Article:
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My friends love ramen. It’s one of the cornerstones that hold us together as friends. Half of the time I eat out with those guys, we go to ramen, and I have absolutely no complaints. So when our SF friends told us that there is only one ramen place in SF that makes good ramen, I just knew we were going to go. The thing was, this place opens at 5pm and there is always a line. We had to line up at 4:30pm in order to get a seat. In fact, we arrived at 4:30pm and barely made it into the door upon opening. We were the last group to be seated for dinner. The rest of the people in line would have to wait until the someone from the first group leaves. The restaurant was packed. Apparently, it is like this every day. I think it was made worse because that particular weekend happened to be the cherry blossom festival. Japantown was packed. It’s funny, because I always think, well ramen is ramen. But Mike and I sure have our favorites, so I know that isn’t true. There are places where you ingest a bowl and realize that the soup is mostly water and the chashu is of low quality, or badly prepared. Others have interesting topping choices, or my least favorite, thick noodles only. This place certainly earned a spot in my list of top Ramen places. The water had flowers, the broth was well seasoned, the toppings were fresh, and the service was fast and attentive. I know that waiting in line for thirty minutes before a restaurant opens when there is much more of SF to see may seem like a high price to pay, but I would do it all over again if I was asked. Unfortunately, ramen is still ramen, and this is not a must do.

Bostock

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Bostock is such a funny word. I was perusing the Tartine book when I first came upon this recipe. I’ve heard of french toast, but not of it’s equivalent, which is this quirkily named french pastry. As usual, I was first attracted to the photo in the book, but upon quickly skimming the ingredients, I was intrigued, and at the same time, in love with the idea. The recipe suggested taking day-old brioche bread slices and soaking them with an orange syrup. Once soaked, a layer of jam was spread on top, followed by an even thicker layer of almond cream, which I later learned was referred to as frangipane. On top of that was a sprinkling of sliced almonds. The bread slices are placed in an oven and allowed to bake until the almond topping has caramelized and the almond slices have toasted.

So when we brought home a loaf of Japanese milk bread from Craftsman and Wolves last week, I had an idea, which stems from the realization that along with the Tartine Country Loaf we had also bought, we had WAY too much bread to finish off all by ourselves. I decided to take the Japanese milk bread and substitute it for the brioche! Bread is not to be wasted in our house.

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Japanese milk bread, courtesy of Craftsman and Wolves.

At first, this recipe may sound like something entirely too sweet. Brioche bread on its own has that aspect in it. But I ask that you try it anyway, because you may be as surprised as I to find the nuttiness in this recipe. We had placed a very small layer of jam, but loaded the thing with our frangipane. Once caramelized, the almond really plays a huge role in balancing out the fruitier aspects of this dish. Mike and I have now become huge fans! Plus, this feeds a huge group of people way easier than french toast. It’s easy to prepare everything ahead of time, and assembly is quick. Pop the tray in the oven as the guests arrive, and let the heat do its thing while you entertain. Serve piping hot, with cold brewed coffees, and it’s a perfect Sunday brunch.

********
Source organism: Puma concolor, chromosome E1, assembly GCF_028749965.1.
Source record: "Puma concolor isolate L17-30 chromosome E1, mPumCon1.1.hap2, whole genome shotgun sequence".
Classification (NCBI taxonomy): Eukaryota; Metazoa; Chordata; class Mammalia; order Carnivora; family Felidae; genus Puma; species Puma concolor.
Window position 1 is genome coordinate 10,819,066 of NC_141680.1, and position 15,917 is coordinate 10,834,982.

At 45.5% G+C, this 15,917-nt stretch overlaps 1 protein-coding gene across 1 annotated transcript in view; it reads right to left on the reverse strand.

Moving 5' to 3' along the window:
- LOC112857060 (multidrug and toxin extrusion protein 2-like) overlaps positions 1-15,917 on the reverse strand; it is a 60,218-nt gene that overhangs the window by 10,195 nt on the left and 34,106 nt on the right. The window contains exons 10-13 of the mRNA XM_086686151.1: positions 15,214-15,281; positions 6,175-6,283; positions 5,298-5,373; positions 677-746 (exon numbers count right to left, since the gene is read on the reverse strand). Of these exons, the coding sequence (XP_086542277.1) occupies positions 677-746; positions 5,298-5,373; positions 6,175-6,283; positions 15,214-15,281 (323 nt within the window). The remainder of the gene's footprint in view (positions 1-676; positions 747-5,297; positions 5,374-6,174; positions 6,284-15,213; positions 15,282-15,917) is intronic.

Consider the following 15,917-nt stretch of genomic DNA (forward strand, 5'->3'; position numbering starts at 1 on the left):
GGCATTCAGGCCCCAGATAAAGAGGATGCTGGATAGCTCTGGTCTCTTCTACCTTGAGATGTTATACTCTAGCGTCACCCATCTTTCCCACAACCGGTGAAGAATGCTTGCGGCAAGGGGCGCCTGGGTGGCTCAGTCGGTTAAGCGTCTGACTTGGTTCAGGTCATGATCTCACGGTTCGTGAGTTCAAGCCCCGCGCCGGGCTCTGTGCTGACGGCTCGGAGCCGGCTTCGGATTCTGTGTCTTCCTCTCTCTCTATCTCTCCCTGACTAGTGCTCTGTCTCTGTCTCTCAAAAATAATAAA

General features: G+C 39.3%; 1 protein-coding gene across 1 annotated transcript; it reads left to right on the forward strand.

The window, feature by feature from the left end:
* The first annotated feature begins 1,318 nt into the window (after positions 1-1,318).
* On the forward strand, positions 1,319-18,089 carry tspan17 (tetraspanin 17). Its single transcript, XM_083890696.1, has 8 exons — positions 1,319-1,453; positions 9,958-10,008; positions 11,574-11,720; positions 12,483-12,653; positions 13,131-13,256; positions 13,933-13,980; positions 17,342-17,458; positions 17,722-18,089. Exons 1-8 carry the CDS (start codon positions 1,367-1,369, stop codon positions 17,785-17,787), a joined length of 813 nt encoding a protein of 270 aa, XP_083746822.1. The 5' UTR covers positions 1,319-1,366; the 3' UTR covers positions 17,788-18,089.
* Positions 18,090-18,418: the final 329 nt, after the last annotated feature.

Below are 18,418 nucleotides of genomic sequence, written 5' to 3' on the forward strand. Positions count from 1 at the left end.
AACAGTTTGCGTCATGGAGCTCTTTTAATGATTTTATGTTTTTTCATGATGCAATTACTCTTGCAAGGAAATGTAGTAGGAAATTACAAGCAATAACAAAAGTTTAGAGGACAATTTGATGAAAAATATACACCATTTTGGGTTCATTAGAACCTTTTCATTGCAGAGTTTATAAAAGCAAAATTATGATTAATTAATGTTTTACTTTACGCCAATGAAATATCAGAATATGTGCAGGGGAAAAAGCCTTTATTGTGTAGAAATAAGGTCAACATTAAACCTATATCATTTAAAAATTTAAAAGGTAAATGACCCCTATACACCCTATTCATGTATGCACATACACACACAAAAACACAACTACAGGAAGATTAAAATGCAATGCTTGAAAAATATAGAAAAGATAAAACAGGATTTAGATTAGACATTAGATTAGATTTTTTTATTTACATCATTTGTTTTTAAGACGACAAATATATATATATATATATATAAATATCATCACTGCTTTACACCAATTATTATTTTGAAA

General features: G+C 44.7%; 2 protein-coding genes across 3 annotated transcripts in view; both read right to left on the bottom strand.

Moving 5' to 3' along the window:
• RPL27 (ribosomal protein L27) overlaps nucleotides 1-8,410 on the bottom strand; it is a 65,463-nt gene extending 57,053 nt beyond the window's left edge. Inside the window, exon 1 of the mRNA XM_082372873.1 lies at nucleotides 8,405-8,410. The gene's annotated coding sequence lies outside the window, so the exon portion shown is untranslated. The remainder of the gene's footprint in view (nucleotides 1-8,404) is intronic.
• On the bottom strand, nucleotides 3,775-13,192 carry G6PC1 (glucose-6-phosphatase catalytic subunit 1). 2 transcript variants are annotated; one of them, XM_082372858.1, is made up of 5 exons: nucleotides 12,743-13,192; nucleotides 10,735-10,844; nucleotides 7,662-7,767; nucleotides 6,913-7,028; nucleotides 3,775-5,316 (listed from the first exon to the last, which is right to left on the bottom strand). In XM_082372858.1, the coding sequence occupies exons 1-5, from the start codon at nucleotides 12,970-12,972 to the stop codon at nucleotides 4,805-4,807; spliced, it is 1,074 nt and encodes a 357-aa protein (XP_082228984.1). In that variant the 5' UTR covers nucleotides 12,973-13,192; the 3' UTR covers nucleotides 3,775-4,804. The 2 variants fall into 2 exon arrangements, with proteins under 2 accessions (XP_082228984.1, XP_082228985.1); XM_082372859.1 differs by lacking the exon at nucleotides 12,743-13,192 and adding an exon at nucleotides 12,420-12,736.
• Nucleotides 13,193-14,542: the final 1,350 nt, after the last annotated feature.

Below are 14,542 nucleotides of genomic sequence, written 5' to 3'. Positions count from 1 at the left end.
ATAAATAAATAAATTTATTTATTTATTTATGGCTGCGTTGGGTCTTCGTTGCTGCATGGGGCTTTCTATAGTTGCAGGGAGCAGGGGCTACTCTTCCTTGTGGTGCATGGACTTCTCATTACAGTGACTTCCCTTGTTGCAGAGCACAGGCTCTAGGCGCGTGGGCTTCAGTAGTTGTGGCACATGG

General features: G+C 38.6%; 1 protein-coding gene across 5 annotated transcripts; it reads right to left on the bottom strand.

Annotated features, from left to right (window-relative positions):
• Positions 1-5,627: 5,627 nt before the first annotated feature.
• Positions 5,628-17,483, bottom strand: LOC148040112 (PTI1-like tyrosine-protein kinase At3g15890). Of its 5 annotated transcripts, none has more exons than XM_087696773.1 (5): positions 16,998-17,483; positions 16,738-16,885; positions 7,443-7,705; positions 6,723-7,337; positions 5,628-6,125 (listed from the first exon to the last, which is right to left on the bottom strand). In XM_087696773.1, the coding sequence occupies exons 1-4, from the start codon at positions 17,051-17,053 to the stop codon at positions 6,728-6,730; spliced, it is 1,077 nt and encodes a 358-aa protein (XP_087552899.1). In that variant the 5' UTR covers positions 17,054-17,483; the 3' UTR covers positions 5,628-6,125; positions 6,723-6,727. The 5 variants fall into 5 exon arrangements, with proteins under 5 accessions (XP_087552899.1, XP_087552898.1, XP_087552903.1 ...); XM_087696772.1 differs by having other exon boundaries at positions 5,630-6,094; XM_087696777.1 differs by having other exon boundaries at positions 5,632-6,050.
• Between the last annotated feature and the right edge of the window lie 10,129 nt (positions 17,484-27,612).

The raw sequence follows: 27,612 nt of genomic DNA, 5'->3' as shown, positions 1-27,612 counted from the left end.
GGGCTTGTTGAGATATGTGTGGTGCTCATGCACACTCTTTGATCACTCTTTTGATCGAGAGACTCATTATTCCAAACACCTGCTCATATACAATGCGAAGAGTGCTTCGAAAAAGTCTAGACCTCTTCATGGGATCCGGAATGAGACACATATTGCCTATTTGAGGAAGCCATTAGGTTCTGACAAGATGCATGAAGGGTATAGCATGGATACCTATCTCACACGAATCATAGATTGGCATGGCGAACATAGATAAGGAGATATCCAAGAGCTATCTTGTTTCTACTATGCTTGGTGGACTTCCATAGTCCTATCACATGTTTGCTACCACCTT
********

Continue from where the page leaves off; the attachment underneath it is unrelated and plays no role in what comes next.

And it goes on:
This recipe made 8 slices. Believe it or not, Mike and I were not able to finish them all. So we placed them in the fridge and have been sticking a slice into the toaster oven every morning for the past few days, for an easy breakfast before work. They have been reheating very well! Whether you are a brunch host, a busy mom, an entrepreneur, or just a lazy cook who wants to eat great tasting food, this is a must try.

Below is a very similar recipe to the one in the Tartine book, with only a few minor changes.

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A slice of bostock, oozing with caramel goodness.

Ingredients:

Orange Syrup

  • 1/4 cup water
  • 1/4 cup granulated sugar
  • 1/4 cup orange juice
  • Grated zest of 1 tangerine
  • 2 tbs Triple Sec (or any other orange liquer)

Almond Cream

  • 1 3/4 cups sliced almonds
  • 1/2 cup granulated sugar
  • Pinch of salt
  • 2 large eggs
  • 1/2 cup unsalted butter
  • 2 tbs Grand Marnier

Bostock

  • 8 slices of Japanese milk bread, about 1/2 inch thick
  • Boysenberry jam
  • Optional: Confectioner’s sugar
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Soaking the slices with orange syrup. YUM!

The Process:

Orange Syrup:

  1. In a small saucepan, combine the water, sugar, juice, and zest and bring to a simmer, while constantly stirring.
  2. When the sugar has dissolved, remove from the heat.
  3. Stir in the Triple Sec and allow to cool to room temperature.

Almond Cream

  1. Combine 1 cup of the sliced almonds, the sugar, and the salt in a food processor and process until finely ground. Reserve 3/4 cup of the sliced almonds for the topping.
  2. Add the eggs and butter to the food processor and continue to process until a paste forms.
  3. Transfer to a bowl and stir in Grand Marnier.
  4. Cover and refrigerate for at least one hour, or up to three days.

Bostock

  1. Preheat the oven to 400 degrees F.
  2. Arrange the brioche toasts on a baking sheet. Using a pastry brush, thoroughly soak the toasts with the syrup until they are very moist.